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Thursday, April 21, 2011

Schliemann and Agamemnon

Stepping into the National Archeological Museum in Athens, the first thing you see is the Mycenae gallery. (Actually the first thing we saw was a large tortoise roaming the area outside the bathrooms. After getting a picture, I notified a docent, who shrugged, laughed and indicated the turtle was a frequent and not unwelcome patron.)
The first thing you see stepping into the Mycenae gallery is the mask of Agamemnon.  (A quick thumbnail refresher: the earlier Minoan civilization was wiped out by the Myceneans - called the Acheans by Homer - and the legendary king of the Myceneans was Agamemnon, who sacrificed his daughter to Poseidon, fought at Troy, was murdered by his wife and was avenged by his son.)  And the burial mask of the star of this maelstrom - Agamemnon - gazes calmly at us through beaten gold.
Or at least it's supposed to be Agamemnon.
In 1876, when most scholars assumed the Illiad had all the factual basis of the Great Pumpkin, a retired German businessman in the Import-Export trade, put egg on everyone's face by sticking a shovel into the dirt in the place Homer declared Agamemnon had ruled. The intellectual elite were laughing up their sleeves at this. It was like looking for Cinderella's castle or the mine where the seven dwarves worked.
But then, just where Homer said, Schliemann began to unearth gold. Gold of unbelievably beautful workmanship.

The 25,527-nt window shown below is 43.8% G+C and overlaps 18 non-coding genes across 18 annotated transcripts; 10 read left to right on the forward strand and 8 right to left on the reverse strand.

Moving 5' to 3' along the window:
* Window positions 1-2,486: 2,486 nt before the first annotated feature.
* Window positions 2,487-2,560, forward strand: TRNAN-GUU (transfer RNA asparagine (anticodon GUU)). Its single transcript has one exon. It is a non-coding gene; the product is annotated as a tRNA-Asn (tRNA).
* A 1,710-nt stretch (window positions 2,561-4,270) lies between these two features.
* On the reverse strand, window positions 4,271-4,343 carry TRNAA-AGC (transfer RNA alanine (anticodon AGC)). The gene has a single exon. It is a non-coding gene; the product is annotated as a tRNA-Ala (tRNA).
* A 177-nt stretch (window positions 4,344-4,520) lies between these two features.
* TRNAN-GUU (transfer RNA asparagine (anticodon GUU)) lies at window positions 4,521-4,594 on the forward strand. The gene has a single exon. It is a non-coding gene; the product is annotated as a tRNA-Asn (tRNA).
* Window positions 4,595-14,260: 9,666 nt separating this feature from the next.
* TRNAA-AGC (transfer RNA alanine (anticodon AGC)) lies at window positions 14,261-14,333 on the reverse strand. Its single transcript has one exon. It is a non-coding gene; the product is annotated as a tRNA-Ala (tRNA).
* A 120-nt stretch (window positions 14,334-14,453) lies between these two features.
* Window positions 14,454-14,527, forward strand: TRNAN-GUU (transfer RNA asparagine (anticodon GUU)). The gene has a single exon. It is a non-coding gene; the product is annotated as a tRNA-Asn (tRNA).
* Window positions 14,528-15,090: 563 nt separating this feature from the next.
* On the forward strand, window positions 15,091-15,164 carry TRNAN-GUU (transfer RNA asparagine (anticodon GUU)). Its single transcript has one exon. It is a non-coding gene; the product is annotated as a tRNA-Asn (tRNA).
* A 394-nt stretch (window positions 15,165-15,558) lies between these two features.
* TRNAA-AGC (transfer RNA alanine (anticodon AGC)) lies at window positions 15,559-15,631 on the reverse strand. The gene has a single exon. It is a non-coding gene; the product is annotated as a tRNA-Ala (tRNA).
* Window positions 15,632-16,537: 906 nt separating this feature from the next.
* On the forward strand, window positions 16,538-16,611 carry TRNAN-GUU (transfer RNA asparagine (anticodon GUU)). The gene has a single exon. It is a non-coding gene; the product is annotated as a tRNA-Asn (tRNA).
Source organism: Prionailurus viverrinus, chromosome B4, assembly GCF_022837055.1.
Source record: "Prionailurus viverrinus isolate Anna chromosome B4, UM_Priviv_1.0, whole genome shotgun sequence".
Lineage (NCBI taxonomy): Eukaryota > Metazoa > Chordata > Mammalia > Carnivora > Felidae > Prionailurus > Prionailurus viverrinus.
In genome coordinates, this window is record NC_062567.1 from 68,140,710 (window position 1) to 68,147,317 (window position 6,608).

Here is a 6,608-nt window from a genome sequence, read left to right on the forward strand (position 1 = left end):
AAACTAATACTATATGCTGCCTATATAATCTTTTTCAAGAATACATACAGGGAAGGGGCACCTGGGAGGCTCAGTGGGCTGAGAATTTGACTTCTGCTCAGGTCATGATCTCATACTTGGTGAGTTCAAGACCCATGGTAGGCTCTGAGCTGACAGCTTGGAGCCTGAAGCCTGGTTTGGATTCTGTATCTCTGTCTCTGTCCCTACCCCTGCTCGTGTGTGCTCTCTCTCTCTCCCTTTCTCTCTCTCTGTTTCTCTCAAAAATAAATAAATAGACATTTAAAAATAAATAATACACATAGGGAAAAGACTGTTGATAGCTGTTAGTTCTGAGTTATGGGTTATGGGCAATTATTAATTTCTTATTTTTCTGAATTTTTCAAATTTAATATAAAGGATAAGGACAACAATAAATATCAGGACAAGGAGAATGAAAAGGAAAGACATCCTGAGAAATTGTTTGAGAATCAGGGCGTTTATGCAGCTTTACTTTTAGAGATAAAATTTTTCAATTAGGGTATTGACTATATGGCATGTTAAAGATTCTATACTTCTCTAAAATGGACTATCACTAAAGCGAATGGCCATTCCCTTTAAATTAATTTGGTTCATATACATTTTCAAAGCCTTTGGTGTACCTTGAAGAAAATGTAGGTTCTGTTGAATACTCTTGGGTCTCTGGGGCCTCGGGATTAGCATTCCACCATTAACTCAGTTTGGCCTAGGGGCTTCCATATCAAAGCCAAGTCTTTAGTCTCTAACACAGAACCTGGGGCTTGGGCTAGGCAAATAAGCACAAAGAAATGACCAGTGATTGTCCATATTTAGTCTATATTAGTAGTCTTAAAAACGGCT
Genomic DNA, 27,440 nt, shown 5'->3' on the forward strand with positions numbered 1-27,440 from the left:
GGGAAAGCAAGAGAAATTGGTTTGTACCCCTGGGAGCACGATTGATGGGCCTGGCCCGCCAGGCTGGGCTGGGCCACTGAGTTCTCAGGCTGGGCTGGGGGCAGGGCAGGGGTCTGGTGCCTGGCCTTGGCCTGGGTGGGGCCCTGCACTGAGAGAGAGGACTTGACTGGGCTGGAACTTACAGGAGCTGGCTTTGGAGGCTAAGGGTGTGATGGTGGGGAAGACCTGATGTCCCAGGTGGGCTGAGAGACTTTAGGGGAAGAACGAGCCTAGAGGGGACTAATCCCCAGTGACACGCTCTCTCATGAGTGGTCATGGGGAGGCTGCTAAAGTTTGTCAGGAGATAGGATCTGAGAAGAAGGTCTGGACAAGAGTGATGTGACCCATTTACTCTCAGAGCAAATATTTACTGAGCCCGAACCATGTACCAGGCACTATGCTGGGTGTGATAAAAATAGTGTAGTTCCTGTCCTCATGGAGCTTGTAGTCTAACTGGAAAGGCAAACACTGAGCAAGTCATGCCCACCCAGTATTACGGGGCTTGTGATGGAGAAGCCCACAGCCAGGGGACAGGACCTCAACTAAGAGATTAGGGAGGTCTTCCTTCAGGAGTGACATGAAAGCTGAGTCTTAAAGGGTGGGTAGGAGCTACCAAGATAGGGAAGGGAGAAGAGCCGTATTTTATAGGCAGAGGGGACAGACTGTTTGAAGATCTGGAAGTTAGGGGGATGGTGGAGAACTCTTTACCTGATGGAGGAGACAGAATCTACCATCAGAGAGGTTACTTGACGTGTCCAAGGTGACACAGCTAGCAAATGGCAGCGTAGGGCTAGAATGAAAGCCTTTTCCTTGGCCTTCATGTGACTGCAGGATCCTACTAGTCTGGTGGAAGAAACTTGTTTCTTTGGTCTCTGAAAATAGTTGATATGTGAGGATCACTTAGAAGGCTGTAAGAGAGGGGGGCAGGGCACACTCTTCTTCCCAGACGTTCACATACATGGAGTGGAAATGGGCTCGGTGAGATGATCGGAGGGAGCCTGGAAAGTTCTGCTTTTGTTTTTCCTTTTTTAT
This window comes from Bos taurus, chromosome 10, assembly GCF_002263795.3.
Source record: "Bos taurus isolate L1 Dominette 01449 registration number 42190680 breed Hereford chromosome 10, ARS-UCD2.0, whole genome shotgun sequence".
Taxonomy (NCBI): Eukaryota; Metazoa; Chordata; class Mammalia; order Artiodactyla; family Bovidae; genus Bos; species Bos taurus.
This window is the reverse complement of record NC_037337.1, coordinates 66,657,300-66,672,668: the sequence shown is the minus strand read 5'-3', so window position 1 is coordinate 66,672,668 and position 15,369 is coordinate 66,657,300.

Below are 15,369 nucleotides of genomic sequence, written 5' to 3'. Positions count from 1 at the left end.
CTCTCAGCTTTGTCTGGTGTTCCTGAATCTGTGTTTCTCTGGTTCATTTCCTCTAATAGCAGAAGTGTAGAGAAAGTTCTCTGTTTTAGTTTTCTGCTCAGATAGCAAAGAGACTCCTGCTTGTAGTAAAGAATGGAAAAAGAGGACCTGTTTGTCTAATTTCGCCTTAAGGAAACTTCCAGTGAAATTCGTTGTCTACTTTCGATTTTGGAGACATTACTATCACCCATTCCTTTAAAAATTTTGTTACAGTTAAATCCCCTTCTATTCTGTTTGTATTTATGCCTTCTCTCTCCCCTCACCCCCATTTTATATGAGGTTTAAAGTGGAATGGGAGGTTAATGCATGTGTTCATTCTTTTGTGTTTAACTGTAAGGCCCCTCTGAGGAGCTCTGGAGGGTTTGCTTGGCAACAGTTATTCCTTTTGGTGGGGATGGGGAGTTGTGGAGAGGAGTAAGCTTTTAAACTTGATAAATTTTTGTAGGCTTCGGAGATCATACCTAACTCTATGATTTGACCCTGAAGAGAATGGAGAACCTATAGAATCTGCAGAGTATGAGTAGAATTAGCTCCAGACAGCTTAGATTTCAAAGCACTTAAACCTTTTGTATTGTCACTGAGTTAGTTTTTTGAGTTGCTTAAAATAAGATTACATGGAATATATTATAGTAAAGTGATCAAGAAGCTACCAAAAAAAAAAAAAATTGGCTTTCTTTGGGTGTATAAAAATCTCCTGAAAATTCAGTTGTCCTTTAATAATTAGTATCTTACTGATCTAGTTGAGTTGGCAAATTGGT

With the touching modesty and self-effacement so common to German import-exporters, Schliemann notified the Greek King: "With great joy I announce to Your Majesty that I have discovered the tombs which the tradition proclaimed by Pausanias indicates to be the graves of Agamemnon, Cassandra, Eurymedon and their companions, all slain at a banquet by Clytemnestra and her lover Aegisthos."  He also said the finds would create the greatest museum on earth.
In little time, the know-it-all archeologists were laughing at Schliemann again. The graves at Mycenae were too late by hundreds of years to have belonged to Agamemnon.  Now in its display case, "Mask of Agamemnon" has quotation marks around it.  It turns out, if you get egg on your face, it washes off pretty easily.
Well, I don't care.  As far as I'm concerned, that is the mask of Agamemnon, right down to the whiskers. Him what digs it up gets to name it.  Them's my rules.
Agamemnon, who slew his daughter, sailed the wine-dark sea to bring down the mighty walls of Troy.  He who returned with a new concubine, Cassandra, good in bed but so boring. His whose wife killed him for the daughter, the concubine, and because she'd taken a lover herself, so what the hey.  That is Agamemnon, whom Orestes avenged. Agamemnon of Homer and Sophocles. Someone put a gold mask on him. No one mentioned that part, but it's Agamemnon nonetheless.

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